By Cecilia Nasmith/Today’s Northumberland
Church announcements are traditionally good news but, last Sunday at St. Peter’s Anglican Church, Bea Rowe shared something extraordinary – the news of the 1,000th stuffed animal she has given away to people in the community who just need a little extra comfort.
Bea came to Cobourg with her husband Bill after he retired from his ministry, opening the Java Man coffee shop downtown. They sold it after a few years – it’s still operating as the Human Bean – and retired again.
Now it’s Bea who has a ministry. She calls it the Barnabas Bear Ministry.
It all began when she was volunteering at the Mission Thrift Store and saw a big lovable stuffed bear had been donated. It had a big rip in one of its seams, but Bea was horrified to hear they were just going to throw the big guy out. She declared she was going to take him home and sew him up.
She named him Barnabas, after the man in the Bible who encouraged other people, and decided these stuffed animals were going to have a mission of their own. She began setting aside stuffed-animal donations and passing these cuddly critters along to where they would do some good.
The Barnabas Bear Ministry began to snowball, as word got around and people began contacting her for a bear on behalf of people they knew who could use this kind of comfort in times of grief, pain or despair. And on the other end of the deal, other Cobourg thrift stores began passing along their own stuffed-animal donations – not to mention people who heard the story and donated stuffed animals to her directly.
Over 15 years, Bea has heard some wonderful stories, like the widow who was having a hard time coping with her loss. She received a bear, placed him on her husband’s side of their king-sized bed, and found it comforted her to see him there.
“When I told this story at our church coffee morning, I warned the men – you can be replaced by a teddy bear,” she recalled.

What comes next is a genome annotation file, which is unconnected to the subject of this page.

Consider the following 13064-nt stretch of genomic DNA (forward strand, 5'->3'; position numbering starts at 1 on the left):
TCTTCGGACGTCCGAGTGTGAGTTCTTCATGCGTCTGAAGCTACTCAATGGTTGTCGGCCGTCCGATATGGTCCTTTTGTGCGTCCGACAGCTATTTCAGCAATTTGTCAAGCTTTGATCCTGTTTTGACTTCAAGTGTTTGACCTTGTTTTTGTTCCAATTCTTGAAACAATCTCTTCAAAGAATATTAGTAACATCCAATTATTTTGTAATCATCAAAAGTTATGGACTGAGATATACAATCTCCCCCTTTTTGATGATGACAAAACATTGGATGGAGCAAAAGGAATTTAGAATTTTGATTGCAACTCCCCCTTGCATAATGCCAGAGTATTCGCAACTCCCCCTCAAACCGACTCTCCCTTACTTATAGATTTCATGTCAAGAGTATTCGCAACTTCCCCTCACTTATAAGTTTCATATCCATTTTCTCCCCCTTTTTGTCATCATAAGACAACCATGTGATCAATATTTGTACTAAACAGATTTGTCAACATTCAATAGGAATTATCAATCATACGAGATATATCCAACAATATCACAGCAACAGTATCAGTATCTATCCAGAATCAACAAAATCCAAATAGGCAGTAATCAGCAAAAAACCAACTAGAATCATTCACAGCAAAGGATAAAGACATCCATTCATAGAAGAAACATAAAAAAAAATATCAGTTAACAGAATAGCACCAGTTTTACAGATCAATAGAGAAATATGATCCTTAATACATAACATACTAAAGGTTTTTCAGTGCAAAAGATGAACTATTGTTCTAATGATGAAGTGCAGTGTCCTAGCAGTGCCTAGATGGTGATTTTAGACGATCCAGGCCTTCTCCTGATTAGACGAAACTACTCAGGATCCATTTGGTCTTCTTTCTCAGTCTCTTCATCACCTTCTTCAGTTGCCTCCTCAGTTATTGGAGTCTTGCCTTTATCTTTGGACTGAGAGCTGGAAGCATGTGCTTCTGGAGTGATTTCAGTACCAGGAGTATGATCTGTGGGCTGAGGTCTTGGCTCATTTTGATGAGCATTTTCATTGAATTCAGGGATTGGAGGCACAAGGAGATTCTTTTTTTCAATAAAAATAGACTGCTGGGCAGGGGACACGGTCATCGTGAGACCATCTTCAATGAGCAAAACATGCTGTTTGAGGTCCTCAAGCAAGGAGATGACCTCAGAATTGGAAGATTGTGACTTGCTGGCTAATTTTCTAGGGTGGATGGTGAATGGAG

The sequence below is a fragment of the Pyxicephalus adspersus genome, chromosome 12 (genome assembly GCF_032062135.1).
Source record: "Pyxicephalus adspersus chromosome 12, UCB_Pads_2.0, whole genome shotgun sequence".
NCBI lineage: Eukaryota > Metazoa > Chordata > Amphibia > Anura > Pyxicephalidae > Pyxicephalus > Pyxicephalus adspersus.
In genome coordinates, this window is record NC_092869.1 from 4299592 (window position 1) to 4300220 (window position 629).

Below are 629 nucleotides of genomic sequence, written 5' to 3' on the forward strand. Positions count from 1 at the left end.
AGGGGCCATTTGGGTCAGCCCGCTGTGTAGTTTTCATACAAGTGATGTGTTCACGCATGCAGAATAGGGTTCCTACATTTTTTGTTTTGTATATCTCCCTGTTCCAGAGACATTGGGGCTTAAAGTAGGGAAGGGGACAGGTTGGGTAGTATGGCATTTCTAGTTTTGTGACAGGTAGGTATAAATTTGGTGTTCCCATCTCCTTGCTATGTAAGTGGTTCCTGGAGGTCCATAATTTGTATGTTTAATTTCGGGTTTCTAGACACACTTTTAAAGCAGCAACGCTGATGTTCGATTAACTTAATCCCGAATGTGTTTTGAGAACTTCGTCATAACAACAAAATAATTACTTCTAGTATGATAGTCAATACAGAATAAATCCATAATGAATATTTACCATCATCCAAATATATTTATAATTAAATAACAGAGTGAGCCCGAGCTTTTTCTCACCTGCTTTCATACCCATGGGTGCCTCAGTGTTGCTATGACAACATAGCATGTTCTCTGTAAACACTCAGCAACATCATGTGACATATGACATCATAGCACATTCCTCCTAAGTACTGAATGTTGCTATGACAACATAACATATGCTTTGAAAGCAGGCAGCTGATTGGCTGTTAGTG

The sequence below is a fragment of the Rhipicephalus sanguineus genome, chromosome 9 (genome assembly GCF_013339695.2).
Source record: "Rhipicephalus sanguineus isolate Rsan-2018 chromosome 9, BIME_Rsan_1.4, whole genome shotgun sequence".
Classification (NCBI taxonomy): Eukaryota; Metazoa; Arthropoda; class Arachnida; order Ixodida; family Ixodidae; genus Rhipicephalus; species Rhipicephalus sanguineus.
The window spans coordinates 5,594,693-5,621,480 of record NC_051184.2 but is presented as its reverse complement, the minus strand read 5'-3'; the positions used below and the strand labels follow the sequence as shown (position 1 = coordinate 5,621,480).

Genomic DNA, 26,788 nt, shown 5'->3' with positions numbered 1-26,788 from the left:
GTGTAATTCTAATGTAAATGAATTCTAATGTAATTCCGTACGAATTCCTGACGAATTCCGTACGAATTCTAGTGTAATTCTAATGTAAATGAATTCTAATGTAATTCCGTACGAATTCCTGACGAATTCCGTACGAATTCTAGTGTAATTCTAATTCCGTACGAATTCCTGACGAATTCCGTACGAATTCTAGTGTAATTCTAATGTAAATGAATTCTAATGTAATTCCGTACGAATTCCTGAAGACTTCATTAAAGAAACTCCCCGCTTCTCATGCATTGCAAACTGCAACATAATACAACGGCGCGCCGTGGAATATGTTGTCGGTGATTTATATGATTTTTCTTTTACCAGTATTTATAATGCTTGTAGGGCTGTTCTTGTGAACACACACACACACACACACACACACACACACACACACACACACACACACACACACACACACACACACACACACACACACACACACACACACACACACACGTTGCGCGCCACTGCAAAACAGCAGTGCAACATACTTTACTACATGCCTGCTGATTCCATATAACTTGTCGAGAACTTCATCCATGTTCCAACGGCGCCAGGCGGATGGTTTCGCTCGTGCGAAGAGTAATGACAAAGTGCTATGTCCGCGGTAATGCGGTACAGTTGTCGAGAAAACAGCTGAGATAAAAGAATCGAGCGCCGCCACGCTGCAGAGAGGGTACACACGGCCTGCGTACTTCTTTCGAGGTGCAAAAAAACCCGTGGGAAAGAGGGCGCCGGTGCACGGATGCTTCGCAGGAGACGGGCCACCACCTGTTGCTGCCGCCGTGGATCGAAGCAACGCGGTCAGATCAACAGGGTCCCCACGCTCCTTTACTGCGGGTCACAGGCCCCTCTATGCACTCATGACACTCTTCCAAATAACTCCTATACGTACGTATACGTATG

A friend at Legion Village told her about a man whose wife was dying, and she dispatched a bear immediately. It went straight into his wife’s arms as she lay in her hospital bed.
“Two weeks later, he got that call that said he should get there right away. When he got there, his wife had already passed away, and she was hugging the bear,” Bea related.
“His granddaughter heard about it at the funeral and asked if she could have Grandma’s bear.”
Bea has also set up two big baskets full of stuffed animals at the doors of St. Peter’s Anglican Church for people to take on their own to anyone they know who might need a little encouragement.
She recently saw one picked up at one of their Thursday-night dinners that often serve hot meals to homeless people. The man was from the encampment at Brookside. She couldn’t help asking him what he intended to do with it.
“He said, ‘I’m down at the tents. I am going to hug it and put my blanket over it, and it will help keep me warm,’” she related.
Jan Spragge, who was at the St. Peter’s announcement, had her own story to share with Today’s Northumberland.
“When my mom was going through the really difficult stages of vascular dementia, she had a bear by the name of Binkley,” Spragge said.
“Binkley was well known even at the hospital and, in fact, had a CT scan with mom – giving her the support she needed at that time.”
Spragge has noticed the baskets of bears at church.
“They all have a little tag attached to them, and they are given away for free to people who just need something to hold,” she said.
“I’m sure I don’t need to tell you that teddy bears are important to all ages,” she added, encouraging everyone who needs “a little bit of furry support” to reach out to Bea’s program.
And to think it all started with a big old bear named Barnabas!
Who – having been rescued by Bea so long ago – now resides in a place of honour on the Rowes’ bed in their apartment at St. Peter’s Court